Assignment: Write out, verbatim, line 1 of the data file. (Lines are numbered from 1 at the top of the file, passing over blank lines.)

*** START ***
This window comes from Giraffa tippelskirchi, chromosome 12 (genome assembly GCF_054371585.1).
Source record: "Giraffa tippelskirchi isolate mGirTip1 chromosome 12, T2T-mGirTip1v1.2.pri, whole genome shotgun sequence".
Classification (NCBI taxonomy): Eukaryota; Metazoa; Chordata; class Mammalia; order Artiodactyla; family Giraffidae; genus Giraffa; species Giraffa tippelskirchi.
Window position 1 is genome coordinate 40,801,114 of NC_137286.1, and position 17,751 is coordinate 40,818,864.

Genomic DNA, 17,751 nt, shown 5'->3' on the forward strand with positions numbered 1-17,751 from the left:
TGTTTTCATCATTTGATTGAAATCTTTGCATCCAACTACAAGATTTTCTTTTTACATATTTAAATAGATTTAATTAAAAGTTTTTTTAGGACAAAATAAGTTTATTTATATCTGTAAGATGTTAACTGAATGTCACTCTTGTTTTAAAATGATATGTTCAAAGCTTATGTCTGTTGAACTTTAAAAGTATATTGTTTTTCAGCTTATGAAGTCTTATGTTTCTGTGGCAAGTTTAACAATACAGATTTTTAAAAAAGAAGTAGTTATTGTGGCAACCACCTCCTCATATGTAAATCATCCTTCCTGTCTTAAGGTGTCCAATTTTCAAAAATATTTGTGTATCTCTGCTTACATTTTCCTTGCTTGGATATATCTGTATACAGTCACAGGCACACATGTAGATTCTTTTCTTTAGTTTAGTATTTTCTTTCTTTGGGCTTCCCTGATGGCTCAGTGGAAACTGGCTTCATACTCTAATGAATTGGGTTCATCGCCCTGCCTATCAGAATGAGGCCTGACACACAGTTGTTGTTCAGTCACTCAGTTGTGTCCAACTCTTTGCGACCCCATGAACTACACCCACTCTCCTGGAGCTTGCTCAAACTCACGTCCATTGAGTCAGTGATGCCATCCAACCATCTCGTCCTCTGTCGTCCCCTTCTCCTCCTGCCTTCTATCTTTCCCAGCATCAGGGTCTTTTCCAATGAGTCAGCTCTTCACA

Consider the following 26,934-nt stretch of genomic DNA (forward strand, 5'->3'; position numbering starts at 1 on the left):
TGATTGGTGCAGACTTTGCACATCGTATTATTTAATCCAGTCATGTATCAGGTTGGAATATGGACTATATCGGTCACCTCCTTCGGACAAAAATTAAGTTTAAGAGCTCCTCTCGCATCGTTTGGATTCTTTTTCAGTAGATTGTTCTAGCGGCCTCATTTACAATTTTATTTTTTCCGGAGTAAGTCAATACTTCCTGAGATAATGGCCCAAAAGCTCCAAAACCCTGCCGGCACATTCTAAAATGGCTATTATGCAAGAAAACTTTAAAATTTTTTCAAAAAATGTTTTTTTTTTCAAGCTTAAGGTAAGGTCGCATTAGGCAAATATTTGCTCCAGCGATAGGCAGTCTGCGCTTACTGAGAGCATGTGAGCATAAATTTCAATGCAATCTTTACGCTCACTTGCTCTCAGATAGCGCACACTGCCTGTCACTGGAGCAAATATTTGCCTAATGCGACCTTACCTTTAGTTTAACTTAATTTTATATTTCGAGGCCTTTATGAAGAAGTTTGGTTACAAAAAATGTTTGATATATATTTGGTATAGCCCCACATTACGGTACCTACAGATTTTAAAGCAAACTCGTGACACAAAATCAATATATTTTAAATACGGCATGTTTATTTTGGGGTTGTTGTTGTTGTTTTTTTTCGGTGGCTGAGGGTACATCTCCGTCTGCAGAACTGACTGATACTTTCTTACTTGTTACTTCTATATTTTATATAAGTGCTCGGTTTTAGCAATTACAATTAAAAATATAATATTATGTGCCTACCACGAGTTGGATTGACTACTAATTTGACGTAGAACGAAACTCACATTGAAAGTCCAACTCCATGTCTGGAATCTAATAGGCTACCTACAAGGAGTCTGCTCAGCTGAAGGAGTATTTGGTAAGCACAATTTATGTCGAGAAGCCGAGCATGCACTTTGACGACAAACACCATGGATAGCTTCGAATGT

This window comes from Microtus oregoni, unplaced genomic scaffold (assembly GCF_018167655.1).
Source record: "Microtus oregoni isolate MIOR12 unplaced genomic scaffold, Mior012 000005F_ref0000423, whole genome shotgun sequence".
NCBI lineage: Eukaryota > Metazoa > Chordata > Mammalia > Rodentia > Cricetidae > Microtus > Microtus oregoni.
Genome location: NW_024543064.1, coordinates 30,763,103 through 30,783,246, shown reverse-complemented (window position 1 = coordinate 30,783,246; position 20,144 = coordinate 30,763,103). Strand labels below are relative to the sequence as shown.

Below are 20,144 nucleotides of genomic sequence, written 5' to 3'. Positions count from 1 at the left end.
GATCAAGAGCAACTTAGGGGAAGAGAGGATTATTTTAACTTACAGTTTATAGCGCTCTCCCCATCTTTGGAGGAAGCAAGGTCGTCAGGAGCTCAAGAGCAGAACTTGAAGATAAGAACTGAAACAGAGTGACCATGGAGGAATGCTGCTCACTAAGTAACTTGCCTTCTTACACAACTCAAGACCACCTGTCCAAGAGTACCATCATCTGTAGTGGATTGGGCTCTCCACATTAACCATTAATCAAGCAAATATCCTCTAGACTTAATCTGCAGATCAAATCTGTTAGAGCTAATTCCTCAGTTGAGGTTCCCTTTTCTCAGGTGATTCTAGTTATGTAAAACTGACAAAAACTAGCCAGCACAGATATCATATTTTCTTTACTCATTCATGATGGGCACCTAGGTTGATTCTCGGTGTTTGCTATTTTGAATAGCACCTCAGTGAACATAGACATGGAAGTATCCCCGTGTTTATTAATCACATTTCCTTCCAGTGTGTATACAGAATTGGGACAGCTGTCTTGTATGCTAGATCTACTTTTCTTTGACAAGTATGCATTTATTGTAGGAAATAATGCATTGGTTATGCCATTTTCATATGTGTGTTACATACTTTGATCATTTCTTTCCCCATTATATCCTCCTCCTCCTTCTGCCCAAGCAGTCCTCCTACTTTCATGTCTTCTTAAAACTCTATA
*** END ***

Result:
This window comes from Giraffa tippelskirchi, chromosome 12 (genome assembly GCF_054371585.1).